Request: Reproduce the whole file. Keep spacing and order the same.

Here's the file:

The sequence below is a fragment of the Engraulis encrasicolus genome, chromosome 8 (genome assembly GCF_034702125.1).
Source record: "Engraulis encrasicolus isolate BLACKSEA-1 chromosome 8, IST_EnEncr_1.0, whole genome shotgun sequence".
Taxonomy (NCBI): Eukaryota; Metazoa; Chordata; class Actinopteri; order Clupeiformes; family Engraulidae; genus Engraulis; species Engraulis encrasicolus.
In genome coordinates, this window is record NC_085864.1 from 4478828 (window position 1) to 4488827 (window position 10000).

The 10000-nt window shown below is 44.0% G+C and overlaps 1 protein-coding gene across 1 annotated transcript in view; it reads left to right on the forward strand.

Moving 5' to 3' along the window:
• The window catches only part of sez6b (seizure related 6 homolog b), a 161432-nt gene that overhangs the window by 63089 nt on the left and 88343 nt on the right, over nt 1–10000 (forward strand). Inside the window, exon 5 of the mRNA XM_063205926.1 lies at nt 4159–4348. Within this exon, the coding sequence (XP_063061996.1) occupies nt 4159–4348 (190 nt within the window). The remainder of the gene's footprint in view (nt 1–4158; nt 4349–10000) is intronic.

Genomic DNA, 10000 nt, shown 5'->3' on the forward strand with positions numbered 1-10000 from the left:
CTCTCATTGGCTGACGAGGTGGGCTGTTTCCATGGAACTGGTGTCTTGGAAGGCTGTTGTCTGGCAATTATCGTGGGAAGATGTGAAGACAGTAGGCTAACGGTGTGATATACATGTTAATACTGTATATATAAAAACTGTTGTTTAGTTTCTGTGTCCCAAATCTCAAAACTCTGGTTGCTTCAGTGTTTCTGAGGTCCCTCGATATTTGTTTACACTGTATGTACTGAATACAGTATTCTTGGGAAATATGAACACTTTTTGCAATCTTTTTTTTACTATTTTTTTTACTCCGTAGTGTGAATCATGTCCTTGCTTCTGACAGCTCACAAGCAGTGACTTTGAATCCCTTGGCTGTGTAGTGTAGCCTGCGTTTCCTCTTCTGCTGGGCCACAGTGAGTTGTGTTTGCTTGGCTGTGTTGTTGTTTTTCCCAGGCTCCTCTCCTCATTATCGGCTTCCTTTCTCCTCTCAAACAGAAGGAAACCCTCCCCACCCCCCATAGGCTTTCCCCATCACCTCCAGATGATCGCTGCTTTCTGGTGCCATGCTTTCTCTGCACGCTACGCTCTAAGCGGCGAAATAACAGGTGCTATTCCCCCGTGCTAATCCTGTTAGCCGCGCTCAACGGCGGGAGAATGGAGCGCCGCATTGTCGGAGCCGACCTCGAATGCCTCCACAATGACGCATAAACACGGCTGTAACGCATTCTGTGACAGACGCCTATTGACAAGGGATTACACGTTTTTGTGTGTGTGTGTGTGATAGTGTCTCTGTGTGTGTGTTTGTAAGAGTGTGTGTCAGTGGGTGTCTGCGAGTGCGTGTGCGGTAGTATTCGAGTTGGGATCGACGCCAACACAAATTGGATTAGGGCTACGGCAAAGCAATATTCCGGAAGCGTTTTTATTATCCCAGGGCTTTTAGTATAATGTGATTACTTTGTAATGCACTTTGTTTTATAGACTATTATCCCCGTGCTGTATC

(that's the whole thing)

The sequence below is a fragment of the Engraulis encrasicolus genome, chromosome 8 (genome assembly GCF_034702125.1).
Source record: "Engraulis encrasicolus isolate BLACKSEA-1 chromosome 8, IST_EnEncr_1.0, whole genome shotgun sequence".
Taxonomy (NCBI): Eukaryota; Metazoa; Chordata; class Actinopteri; order Clupeiformes; family Engraulidae; genus Engraulis; species Engraulis encrasicolus.
In genome coordinates, this window is record NC_085864.1 from 4478828 (window position 1) to 4488827 (window position 10000).

The 10000-nt window shown below is 44.0% G+C and overlaps 1 protein-coding gene across 1 annotated transcript in view; it reads left to right on the forward strand.

Moving 5' to 3' along the window:
• The window catches only part of sez6b (seizure related 6 homolog b), a 161432-nt gene that overhangs the window by 63089 nt on the left and 88343 nt on the right, over nt 1–10000 (forward strand). Inside the window, exon 5 of the mRNA XM_063205926.1 lies at nt 4159–4348. Within this exon, the coding sequence (XP_063061996.1) occupies nt 4159–4348 (190 nt within the window). The remainder of the gene's footprint in view (nt 1–4158; nt 4349–10000) is intronic.

Genomic DNA, 10000 nt, shown 5'->3' on the forward strand with positions numbered 1-10000 from the left:
CTCTCATTGGCTGACGAGGTGGGCTGTTTCCATGGAACTGGTGTCTTGGAAGGCTGTTGTCTGGCAATTATCGTGGGAAGATGTGAAGACAGTAGGCTAACGGTGTGATATACATGTTAATACTGTATATATAAAAACTGTTGTTTAGTTTCTGTGTCCCAAATCTCAAAACTCTGGTTGCTTCAGTGTTTCTGAGGTCCCTCGATATTTGTTTACACTGTATGTACTGAATACAGTATTCTTGGGAAATATGAACACTTTTTGCAATCTTTTTTTTACTATTTTTTTTACTCCGTAGTGTGAATCATGTCCTTGCTTCTGACAGCTCACAAGCAGTGACTTTGAATCCCTTGGCTGTGTAGTGTAGCCTGCGTTTCCTCTTCTGCTGGGCCACAGTGAGTTGTGTTTGCTTGGCTGTGTTGTTGTTTTTCCCAGGCTCCTCTCCTCATTATCGGCTTCCTTTCTCCTCTCAAACAGAAGGAAACCCTCCCCACCCCCCATAGGCTTTCCCCATCACCTCCAGATGATCGCTGCTTTCTGGTGCCATGCTTTCTCTGCACGCTACGCTCTAAGCGGCGAAATAACAGGTGCTATTCCCCCGTGCTAATCCTGTTAGCCGCGCTCAACGGCGGGAGAATGGAGCGCCGCATTGTCGGAGCCGACCTCGAATGCCTCCACAATGACGCATAAACACGGCTGTAACGCATTCTGTGACAGACGCCTATTGACAAGGGATTACACGTTTTTGTGTGTGTGTGTGTGATAGTGTCTCTGTGTGTGTGTTTGTAAGAGTGTGTGTCAGTGGGTGTCTGCGAGTGCGTGTGCGGTAGTATTCGAGTTGGGATCGACGCCAACACAAATTGGATTAGGGCTACGGCAAAGCAATATTCCGGAAGCGTTTTTATTATCCCAGGGCTTTTAGTATAATGTGATTACTTTGTAATGCACTTTGTTTTATAGACTATTATCCCCGTGCTGTATC